Meal Reimbursement for Military Reservist Annual Tour TDY

After 2 years of appeals, the DOHA Claims Appeal Board denied my request for reconsideration of a travel expense while doing duty as a military Reservist. I was asking for M&IE reimbursement when TDY meals were not available at no-cost. I was refused any per diem.  I think this is wrong.

For a Reserve military member, the Joint Federal Travel Regulation (JFTR U7150(C)(1)(a)) says “There is no authority for per diem for a ‘Members performing AT when both government quarters (other than temporary lodging facilities) and a government dining facility/mess are available.’”

DOHA obliquely agrees with the disparities I pointed out in my appeal, suggesting that I should try to change the JFTR in order to make it right. Sadly, the correction is not about changing the JFTR but simply interpreting the current JFTR correctly.

It’s all about interpreting the word “available.” If DOHA would simply interpret the existing JFTR correctly, all their intellect impugning conclusions would be gone!  Three examples below.

  1. Read the quoted sentence above and realize it talks about lodging and meals–in the same sentence, with one use of the world “available.”  This word should not be interpreted two different ways!  The current DOHA interpretation of “available quarters” means government provided FREE quarters (after reimbursement if there was a cost), while “available meals” includes meals SOLD at a chow hall without reimbursed. The disparity would be gone if they would interpret the single word “available” as “free” for both parts of the sentence.  DOHA dismissed this point, saying simply, “This is an argument that has been raised before” in B-152420 48 Comp Gen 517 (1968) without any statement of what the ruling was.  Actually, that ruling was all about distinguishing what “away from home” meant.  It had nothing to do with justifying why the same word in the same sentence should be read two different ways.  In fact, it supports my position!  It directs that orders may not, “deny payment of per diem to a member of a Reserve component performing annual active duty for training … unless the member does not incur quarters and subsistence costs.”
  2. DOHA is perpetuating disparity for Reserve members and Active Duty (AD) members, in direct violation of written direction which is suppose to be binding on their decision. Presently, while on a TDY active duty tour away from home, AD members are paid M&IE while also receiving BAS. Reserve members on a TDY active duty annual tour away from home are not paid M&IE while also receiving BAS.  I cited a Comptroller General ruling that there should be no disparity in how AD and Reserve are paid, but DOHA referenced a present-day verbal opinion they received over the phone from one government employee.   The written intent of the Comptroller General addresses the issue with greater authority:  “The purpose and intent of [public law] is to permit the payment of per diem to Reservists ordered from their home … in cases where per diem would be payable to members on continuous active duty.” and Public Law is, “designed to provide the same entitlements to all military personnel in the mater of per diem eligibility when the circumstances are essentially the same.”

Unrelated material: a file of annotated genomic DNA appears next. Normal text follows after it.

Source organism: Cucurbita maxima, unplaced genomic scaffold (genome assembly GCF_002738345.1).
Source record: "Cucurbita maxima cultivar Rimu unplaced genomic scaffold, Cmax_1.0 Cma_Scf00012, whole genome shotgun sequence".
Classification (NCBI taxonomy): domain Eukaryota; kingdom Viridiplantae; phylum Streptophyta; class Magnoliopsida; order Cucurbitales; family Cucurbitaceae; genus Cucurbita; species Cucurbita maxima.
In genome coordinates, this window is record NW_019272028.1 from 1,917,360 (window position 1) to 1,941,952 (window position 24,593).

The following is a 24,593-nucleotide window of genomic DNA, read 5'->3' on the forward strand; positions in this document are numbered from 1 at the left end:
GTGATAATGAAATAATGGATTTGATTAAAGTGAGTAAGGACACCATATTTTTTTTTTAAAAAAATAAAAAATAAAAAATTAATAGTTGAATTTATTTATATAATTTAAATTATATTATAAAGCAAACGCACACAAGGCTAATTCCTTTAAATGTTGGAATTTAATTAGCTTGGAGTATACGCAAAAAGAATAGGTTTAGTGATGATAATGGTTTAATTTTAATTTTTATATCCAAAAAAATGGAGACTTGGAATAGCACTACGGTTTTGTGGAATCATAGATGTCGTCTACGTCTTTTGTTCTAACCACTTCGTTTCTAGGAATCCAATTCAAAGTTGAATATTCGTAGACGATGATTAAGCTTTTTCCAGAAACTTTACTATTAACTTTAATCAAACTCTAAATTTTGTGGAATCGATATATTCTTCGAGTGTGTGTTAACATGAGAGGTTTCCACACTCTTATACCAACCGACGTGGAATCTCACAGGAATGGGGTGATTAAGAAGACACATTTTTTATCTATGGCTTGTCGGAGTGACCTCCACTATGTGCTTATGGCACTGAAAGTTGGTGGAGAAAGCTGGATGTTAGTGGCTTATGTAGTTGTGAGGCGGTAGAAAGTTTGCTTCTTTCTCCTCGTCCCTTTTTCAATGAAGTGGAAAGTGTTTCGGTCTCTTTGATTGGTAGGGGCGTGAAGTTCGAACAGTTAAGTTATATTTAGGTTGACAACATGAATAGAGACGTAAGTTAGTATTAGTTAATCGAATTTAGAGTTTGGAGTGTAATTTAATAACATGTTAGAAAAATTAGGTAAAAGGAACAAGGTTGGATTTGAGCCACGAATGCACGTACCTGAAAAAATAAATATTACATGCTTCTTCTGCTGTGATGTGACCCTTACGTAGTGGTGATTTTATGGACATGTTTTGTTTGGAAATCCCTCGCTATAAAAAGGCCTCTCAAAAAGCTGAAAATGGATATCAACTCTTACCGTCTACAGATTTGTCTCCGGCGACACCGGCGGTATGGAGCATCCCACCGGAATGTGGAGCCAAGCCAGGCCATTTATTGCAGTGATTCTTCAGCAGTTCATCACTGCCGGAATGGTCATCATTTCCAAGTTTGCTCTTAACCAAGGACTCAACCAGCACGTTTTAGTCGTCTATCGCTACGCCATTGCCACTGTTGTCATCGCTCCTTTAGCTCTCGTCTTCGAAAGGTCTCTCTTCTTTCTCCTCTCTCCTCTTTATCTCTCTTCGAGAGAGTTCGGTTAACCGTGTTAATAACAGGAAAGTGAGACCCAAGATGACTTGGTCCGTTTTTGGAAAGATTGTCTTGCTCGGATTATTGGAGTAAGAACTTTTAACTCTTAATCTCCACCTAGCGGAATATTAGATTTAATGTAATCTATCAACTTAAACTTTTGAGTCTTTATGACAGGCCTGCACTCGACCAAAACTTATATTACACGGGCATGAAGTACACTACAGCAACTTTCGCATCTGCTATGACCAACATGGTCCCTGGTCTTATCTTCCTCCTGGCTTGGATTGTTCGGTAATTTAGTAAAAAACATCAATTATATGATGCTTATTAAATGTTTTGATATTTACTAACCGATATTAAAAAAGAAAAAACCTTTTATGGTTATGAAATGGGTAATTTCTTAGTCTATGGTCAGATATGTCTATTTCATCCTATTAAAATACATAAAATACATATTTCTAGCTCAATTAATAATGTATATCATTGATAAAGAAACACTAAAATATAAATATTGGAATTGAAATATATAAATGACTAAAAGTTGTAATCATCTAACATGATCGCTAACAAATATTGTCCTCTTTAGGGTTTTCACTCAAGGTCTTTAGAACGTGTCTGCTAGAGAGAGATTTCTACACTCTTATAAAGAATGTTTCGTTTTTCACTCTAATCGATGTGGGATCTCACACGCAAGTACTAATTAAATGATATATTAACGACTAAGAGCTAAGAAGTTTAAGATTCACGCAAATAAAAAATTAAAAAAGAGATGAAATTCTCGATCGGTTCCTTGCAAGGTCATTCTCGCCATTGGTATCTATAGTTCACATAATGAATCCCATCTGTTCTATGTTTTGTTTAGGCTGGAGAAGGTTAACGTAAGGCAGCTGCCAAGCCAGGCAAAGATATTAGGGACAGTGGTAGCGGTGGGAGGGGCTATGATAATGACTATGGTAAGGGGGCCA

3. Changing their interpretation would remove DOHA’s disagreement with the Comptroller General in another way. The Undersecretary of the Navy asked for clarification on this issue in 1968. The Comptroller General explained that Reserve members were not to be paid M&IE when meals were provided “without charge” (search and find both instances of that phrase with your web browser).  Without charge means free. DOHA did not respond to this citation when I offered it.

It’s worth noting that half of the problem is the order writing bureaucracy, which writes on orders that “meals are available” even if they are not available for free. At least DOHA had an appeal process. On the order writing side, nobody has been able to tell me what person or office actually creates the AFMAN 34-102 meals availability list and who has ensured consistent interpretation of “available.”  In other words, any individual military base can fill out their capability report saying, “meals are available at this base” simply because they have a Burger King retail outlet on base, while at the same time, someone else reads the list and interprets the word “available” differently. There is no integrity across the bureaucracy defining the word “available”.

If you come across this issue during your military work, I would be happy to help you draft a concise appeal.  Eventually, one would think DOHA would see the light and read the existing JFTR correctly.

{Update – The JFTR used to be for military and the JTR used to be for civilians. Now both are controlled by rules in the new JTR with separate appendices that cover differences.

Update 21 Sep 2015 – Air Force Reserve policy (not regulation and not statutory) was released via email expanding this denial.  Now, there will be no missed meals authorization on annual tours.  It says, “this change is in accordance with JTR,” but does not give any reference.  }

About Brian

Engineer. Aviator. Educator. Scientist.
This entry was posted in General. Bookmark the permalink.

Leave a Reply